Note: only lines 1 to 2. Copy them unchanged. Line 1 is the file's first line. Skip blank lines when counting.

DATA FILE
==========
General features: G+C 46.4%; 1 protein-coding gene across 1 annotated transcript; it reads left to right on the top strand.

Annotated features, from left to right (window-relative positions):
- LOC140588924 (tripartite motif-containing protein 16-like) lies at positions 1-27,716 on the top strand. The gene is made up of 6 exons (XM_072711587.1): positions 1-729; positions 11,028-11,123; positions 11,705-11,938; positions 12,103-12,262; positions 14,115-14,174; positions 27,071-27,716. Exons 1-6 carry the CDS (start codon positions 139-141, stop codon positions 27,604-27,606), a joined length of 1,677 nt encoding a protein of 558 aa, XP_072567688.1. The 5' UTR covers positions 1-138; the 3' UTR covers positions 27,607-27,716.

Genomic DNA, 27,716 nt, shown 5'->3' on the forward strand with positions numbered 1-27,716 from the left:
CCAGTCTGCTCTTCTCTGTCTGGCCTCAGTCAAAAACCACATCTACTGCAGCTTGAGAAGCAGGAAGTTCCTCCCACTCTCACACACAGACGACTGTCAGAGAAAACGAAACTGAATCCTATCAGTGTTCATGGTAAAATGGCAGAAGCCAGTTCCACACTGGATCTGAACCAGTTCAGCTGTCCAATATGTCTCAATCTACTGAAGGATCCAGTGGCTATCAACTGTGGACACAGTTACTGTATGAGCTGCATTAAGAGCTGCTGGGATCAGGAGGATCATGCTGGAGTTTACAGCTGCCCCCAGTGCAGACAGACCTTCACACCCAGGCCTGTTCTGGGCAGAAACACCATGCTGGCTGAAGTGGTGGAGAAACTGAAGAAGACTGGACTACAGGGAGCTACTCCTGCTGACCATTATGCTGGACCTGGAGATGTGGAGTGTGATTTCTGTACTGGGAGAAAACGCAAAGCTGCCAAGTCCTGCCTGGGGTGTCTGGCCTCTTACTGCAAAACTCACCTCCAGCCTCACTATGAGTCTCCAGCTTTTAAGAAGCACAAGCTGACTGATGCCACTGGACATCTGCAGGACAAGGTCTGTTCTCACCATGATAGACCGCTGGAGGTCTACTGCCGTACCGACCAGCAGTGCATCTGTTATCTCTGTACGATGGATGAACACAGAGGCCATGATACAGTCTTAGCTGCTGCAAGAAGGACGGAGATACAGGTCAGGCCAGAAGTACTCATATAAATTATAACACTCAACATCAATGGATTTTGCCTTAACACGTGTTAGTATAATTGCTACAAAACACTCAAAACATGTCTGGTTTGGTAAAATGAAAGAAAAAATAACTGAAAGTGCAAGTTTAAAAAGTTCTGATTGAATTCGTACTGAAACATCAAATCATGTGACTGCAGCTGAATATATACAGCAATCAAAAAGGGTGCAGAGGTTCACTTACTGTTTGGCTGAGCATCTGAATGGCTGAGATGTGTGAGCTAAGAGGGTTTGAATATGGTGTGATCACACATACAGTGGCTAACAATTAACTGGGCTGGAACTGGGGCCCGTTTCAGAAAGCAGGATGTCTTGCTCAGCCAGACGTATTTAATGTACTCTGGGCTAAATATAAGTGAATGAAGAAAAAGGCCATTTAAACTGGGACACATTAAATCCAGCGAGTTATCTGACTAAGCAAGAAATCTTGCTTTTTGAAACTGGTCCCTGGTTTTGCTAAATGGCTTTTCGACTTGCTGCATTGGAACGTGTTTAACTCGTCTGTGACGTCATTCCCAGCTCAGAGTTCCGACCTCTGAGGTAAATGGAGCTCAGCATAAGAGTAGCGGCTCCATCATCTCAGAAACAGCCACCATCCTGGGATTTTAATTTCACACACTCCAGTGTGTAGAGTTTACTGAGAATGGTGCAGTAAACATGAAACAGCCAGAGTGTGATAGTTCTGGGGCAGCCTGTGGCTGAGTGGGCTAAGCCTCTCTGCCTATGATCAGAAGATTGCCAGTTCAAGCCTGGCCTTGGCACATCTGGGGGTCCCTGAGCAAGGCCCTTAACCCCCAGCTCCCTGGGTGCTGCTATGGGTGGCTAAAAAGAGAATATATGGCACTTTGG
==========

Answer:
General features: G+C 46.4%; 1 protein-coding gene across 1 annotated transcript; it reads left to right on the top strand.

Annotated features, from left to right (window-relative positions):